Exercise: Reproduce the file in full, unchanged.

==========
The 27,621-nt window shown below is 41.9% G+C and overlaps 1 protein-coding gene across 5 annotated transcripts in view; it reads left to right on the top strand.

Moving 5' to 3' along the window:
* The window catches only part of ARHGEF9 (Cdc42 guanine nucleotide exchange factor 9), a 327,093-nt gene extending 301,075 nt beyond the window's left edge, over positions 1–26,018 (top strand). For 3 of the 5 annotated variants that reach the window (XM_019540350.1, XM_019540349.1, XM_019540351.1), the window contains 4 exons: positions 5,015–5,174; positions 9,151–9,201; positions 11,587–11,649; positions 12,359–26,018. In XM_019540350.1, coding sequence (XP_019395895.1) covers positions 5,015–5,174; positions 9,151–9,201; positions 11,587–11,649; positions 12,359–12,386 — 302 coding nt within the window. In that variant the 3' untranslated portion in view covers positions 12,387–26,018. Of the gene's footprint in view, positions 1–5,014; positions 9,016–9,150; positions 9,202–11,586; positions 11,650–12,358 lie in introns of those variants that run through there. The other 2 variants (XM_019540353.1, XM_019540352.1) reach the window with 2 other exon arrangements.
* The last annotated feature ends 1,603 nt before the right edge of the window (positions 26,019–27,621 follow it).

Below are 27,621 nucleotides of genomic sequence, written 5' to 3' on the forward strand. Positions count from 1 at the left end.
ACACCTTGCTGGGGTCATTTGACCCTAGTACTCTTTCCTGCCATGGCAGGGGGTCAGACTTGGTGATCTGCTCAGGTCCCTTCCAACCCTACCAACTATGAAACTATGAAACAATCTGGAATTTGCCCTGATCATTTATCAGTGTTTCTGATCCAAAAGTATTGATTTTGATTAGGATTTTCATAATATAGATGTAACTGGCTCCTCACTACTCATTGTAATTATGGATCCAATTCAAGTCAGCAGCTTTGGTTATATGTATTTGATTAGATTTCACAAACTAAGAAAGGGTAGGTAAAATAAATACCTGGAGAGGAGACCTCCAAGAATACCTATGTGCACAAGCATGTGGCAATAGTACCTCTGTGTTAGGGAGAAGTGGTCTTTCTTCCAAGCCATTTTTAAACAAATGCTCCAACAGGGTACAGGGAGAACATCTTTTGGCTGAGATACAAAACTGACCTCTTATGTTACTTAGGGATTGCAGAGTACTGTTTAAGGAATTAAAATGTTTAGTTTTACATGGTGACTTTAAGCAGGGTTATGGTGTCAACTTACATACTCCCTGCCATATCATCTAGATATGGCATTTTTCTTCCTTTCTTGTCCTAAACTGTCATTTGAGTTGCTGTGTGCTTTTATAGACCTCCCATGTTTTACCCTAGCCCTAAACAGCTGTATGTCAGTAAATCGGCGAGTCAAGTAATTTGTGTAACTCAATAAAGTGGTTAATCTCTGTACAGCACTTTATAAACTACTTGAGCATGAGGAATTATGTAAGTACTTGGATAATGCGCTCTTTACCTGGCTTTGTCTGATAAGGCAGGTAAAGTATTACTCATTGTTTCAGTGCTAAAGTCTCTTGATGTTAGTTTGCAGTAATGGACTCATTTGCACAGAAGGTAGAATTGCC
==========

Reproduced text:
The 27,621-nt window shown below is 41.9% G+C and overlaps 1 protein-coding gene across 5 annotated transcripts in view; it reads left to right on the top strand.

Moving 5' to 3' along the window:
* The window catches only part of ARHGEF9 (Cdc42 guanine nucleotide exchange factor 9), a 327,093-nt gene extending 301,075 nt beyond the window's left edge, over positions 1–26,018 (top strand). For 3 of the 5 annotated variants that reach the window (XM_019540350.1, XM_019540349.1, XM_019540351.1), the window contains 4 exons: positions 5,015–5,174; positions 9,151–9,201; positions 11,587–11,649; positions 12,359–26,018. In XM_019540350.1, coding sequence (XP_019395895.1) covers positions 5,015–5,174; positions 9,151–9,201; positions 11,587–11,649; positions 12,359–12,386 — 302 coding nt within the window. In that variant the 3' untranslated portion in view covers positions 12,387–26,018. Of the gene's footprint in view, positions 1–5,014; positions 9,016–9,150; positions 9,202–11,586; positions 11,650–12,358 lie in introns of those variants that run through there. The other 2 variants (XM_019540353.1, XM_019540352.1) reach the window with 2 other exon arrangements.
* The last annotated feature ends 1,603 nt before the right edge of the window (positions 26,019–27,621 follow it).

Below are 27,621 nucleotides of genomic sequence, written 5' to 3' on the forward strand. Positions count from 1 at the left end.
ACACCTTGCTGGGGTCATTTGACCCTAGTACTCTTTCCTGCCATGGCAGGGGGTCAGACTTGGTGATCTGCTCAGGTCCCTTCCAACCCTACCAACTATGAAACTATGAAACAATCTGGAATTTGCCCTGATCATTTATCAGTGTTTCTGATCCAAAAGTATTGATTTTGATTAGGATTTTCATAATATAGATGTAACTGGCTCCTCACTACTCATTGTAATTATGGATCCAATTCAAGTCAGCAGCTTTGGTTATATGTATTTGATTAGATTTCACAAACTAAGAAAGGGTAGGTAAAATAAATACCTGGAGAGGAGACCTCCAAGAATACCTATGTGCACAAGCATGTGGCAATAGTACCTCTGTGTTAGGGAGAAGTGGTCTTTCTTCCAAGCCATTTTTAAACAAATGCTCCAACAGGGTACAGGGAGAACATCTTTTGGCTGAGATACAAAACTGACCTCTTATGTTACTTAGGGATTGCAGAGTACTGTTTAAGGAATTAAAATGTTTAGTTTTACATGGTGACTTTAAGCAGGGTTATGGTGTCAACTTACATACTCCCTGCCATATCATCTAGATATGGCATTTTTCTTCCTTTCTTGTCCTAAACTGTCATTTGAGTTGCTGTGTGCTTTTATAGACCTCCCATGTTTTACCCTAGCCCTAAACAGCTGTATGTCAGTAAATCGGCGAGTCAAGTAATTTGTGTAACTCAATAAAGTGGTTAATCTCTGTACAGCACTTTATAAACTACTTGAGCATGAGGAATTATGTAAGTACTTGGATAATGCGCTCTTTACCTGGCTTTGTCTGATAAGGCAGGTAAAGTATTACTCATTGTTTCAGTGCTAAAGTCTCTTGATGTTAGTTTGCAGTAATGGACTCATTTGCACAGAAGGTAGAATTGCC